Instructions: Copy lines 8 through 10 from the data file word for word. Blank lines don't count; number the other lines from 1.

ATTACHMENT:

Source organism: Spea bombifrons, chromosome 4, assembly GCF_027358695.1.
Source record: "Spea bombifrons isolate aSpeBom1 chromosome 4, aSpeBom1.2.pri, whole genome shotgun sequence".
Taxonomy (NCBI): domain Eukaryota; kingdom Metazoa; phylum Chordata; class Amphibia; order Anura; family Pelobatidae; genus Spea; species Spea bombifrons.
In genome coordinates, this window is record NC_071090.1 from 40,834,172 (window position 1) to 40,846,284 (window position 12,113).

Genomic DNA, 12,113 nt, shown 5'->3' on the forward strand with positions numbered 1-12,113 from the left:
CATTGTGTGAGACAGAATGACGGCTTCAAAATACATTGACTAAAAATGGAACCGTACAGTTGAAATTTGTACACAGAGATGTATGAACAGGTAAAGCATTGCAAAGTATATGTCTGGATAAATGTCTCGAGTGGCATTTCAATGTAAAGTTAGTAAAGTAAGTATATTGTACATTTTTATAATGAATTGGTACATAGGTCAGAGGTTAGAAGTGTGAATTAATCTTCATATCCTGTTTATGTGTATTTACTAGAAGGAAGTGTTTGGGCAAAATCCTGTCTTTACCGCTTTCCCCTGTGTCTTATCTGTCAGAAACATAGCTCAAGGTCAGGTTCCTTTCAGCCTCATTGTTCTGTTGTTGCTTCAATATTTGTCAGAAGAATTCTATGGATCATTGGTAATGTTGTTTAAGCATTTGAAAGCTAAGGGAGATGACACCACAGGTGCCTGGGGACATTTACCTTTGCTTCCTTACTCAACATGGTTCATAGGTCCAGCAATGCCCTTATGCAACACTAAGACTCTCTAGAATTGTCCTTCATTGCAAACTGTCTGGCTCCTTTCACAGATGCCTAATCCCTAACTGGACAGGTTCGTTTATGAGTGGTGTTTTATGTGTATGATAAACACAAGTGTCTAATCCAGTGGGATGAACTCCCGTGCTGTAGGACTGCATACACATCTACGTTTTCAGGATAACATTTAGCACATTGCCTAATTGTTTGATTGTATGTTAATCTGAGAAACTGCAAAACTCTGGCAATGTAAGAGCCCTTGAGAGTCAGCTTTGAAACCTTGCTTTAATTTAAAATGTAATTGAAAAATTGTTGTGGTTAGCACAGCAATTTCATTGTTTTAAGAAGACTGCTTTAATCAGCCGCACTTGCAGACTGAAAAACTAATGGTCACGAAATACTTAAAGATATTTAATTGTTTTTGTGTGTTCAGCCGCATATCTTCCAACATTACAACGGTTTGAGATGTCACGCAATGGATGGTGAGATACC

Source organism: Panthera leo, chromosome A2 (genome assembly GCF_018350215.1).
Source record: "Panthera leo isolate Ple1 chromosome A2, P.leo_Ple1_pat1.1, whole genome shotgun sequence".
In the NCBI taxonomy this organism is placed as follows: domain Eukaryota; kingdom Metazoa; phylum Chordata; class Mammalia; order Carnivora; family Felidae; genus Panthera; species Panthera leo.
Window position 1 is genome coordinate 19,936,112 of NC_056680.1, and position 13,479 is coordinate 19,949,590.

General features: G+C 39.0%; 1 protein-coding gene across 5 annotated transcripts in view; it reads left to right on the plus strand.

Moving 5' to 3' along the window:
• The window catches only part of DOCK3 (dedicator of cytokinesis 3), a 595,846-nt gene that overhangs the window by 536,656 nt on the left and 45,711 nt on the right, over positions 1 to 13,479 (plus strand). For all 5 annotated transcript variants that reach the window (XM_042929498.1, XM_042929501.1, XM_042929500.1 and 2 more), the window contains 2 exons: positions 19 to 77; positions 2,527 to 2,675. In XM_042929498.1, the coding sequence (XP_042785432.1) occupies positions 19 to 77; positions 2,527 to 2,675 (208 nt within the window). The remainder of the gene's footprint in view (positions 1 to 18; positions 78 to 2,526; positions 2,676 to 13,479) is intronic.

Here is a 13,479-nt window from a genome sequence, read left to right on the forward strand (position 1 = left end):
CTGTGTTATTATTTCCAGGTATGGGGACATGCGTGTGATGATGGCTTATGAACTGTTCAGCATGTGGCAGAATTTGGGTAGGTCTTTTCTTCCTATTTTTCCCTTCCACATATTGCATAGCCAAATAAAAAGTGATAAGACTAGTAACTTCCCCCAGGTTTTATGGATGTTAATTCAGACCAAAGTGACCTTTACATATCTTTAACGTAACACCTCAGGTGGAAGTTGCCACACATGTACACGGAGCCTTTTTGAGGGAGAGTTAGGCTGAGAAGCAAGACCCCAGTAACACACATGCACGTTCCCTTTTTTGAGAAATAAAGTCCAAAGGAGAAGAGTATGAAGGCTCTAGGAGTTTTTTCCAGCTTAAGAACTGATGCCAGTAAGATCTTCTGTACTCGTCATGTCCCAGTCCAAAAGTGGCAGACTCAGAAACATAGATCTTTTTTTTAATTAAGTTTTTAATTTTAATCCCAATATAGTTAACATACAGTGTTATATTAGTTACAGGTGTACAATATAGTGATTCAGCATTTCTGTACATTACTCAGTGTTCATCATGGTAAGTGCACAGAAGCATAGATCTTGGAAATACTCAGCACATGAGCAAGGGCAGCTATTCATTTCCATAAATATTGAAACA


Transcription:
Source record: "Panthera leo isolate Ple1 chromosome A2, P.leo_Ple1_pat1.1, whole genome shotgun sequence".
In the NCBI taxonomy this organism is placed as follows: domain Eukaryota; kingdom Metazoa; phylum Chordata; class Mammalia; order Carnivora; family Felidae; genus Panthera; species Panthera leo.
Window position 1 is genome coordinate 19,936,112 of NC_056680.1, and position 13,479 is coordinate 19,949,590.